Selling a credit spread involves selling an option while purchasing a higher or lower strike option (depending on bullish or bearish) with the same expiration and with the short option being more expensive than the long option. For example, selling a put credit spread involves selling a put and buying a lower strike put with the same expiration. Maximum profit would occur if the underlying is trading at or above the sold put strike at expiration; the spread would expire worthless. Selling a call spread involves selling a call and buying a higher strike call with the same expiration. Maximum profit would be realized if the stock is trading at or below the sold call strike at expiration; the spread would expire worthless.
The long options are there to protect the position from the potential losses associated with selling options. With a spread, the most the position can lose is the difference between the strikes minus the initial credit received. This would occur if the stock is trading above at or above the long call or at or below the long put. Using a call credit spread as an example, if a trader sold a 50 call and bought a 55 call, creating a credit of $1, the most the trader can lose is $4 (5 – 1) if the underlying closed at or above $55.
The objective of a credit spread is to profit from the short options’ time decay while protecting gains with further out-of-the-money (OTM) long options. The goal is to buy back the spread for less than what it was sold for or not at all (meaning it expires worthless). Just like selling short stock, a trader wants to sell something that is expensive and buy it back for cheaper. The same holds true for credit spreads.
Here is a credit spread trade idea we recently looked at in . When Amazon Inc. (AMZN) was trading around $348 towards the middle of July, a July 335/340 put spread could have been sold for 0.55. This means the July 340 put strike was sold and the July 335 put strike was purchased for a credit of 0.55. The maximum profit in the spread was the credit received (0.55) and would be realized if AMZN was trading at or above $340 at July expiration. Remember that a profit would be realized if the spread could be bought back (closed out) for less than the credit of 0.55. The most that can be lost on the spread is 4.45 (5 – 0.55) and that would be realized if the stock was to close at or below $335 at July expiration.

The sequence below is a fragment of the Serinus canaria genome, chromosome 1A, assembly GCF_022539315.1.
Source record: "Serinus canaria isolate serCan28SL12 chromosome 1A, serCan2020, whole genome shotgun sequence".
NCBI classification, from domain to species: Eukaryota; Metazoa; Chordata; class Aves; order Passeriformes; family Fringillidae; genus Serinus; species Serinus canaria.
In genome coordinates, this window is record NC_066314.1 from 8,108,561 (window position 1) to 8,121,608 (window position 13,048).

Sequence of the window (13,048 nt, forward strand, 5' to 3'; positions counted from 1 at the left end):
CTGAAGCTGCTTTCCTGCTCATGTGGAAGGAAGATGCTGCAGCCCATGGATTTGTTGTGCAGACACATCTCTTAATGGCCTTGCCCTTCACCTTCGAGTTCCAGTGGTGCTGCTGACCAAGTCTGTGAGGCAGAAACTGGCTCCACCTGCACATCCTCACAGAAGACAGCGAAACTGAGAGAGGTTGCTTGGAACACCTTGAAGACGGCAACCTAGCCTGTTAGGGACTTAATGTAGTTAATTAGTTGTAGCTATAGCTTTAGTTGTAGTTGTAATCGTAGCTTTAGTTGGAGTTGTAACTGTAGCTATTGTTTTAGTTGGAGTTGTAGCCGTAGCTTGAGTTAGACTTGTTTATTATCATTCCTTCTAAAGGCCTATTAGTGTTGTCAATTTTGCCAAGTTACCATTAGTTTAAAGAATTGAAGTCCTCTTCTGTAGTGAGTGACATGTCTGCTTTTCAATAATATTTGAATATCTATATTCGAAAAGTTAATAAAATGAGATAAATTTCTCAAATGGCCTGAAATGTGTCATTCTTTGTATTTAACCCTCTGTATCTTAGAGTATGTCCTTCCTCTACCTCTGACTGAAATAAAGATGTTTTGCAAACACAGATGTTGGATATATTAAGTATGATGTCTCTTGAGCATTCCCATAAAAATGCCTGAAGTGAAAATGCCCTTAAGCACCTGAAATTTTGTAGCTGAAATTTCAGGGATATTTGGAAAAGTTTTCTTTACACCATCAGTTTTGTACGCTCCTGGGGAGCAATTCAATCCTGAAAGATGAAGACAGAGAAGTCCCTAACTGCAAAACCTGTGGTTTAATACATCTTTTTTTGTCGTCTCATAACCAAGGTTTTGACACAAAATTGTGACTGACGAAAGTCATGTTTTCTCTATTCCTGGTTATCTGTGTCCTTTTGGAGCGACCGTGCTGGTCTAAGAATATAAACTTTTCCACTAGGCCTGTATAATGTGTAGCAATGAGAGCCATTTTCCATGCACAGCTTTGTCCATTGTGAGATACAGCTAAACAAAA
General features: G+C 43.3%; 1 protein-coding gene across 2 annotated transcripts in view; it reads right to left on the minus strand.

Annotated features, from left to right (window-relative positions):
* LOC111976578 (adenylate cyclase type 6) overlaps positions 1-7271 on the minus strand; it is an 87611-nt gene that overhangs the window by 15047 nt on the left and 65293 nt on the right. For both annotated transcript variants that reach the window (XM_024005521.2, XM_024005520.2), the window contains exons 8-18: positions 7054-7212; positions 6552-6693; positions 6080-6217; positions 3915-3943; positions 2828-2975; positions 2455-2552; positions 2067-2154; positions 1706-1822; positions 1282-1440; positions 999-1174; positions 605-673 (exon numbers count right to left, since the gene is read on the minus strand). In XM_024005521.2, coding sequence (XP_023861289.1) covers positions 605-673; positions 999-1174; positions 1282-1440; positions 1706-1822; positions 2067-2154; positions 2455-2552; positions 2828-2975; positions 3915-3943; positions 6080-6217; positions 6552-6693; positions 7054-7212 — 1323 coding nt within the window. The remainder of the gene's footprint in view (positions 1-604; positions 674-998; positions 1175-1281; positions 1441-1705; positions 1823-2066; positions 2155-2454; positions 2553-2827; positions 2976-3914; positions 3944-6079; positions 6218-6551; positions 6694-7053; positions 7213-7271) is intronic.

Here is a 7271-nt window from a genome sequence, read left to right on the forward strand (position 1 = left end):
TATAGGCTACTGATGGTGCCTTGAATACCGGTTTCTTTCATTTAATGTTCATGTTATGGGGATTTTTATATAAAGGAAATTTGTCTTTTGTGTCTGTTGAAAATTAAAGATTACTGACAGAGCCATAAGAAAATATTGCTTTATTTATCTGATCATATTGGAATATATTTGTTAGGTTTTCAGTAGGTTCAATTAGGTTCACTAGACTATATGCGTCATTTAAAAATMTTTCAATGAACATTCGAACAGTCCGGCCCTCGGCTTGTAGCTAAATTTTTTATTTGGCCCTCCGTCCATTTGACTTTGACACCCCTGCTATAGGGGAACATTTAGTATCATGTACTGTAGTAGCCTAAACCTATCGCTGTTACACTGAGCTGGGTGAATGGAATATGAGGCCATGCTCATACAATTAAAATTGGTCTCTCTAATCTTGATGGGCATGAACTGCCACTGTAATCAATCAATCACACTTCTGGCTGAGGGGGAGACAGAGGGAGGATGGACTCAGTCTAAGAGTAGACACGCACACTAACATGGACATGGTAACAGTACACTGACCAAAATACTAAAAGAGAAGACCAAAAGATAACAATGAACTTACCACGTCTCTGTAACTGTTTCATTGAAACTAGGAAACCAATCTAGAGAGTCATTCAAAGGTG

What’s the Point?
The risk/reward ratio of this credit spread begs the question why would anyone want to risk maybe eight times or more on what they stand to make in the example above? The simple answer is probability. Given the ability to repeat the trade over and over again with different outcomes, the trader will make $55 many, many more times than he or she will take the $445 loss. This was a hypothetical situation, but let’s say that the strategies winning percentage was close to 85% like in the example above. The trader needs to look at prior historical price action of the stock to determine probability of success.
How does this seem similar to insurance you ask? The credit spread strategy is similar to the insurance business because insurance companies get to keep premiums if people don’t get sick or if people don’t have accidents, etc. Traders turn themselves into something like an insurance company when they implement credit spreads and keep premium as long as something doesn’t go drastically wrong.
Just like an insurance company has to decide if the risk is worth the potential reward, option traders that trade vertical credit spreads have to analyze how much can they collect, how much can they lose and the probability of having a profitable trade. In a future blog, we’ll discuss how a trader can use options implied volatility to help put probability on his or her side.
Senior Options Instructor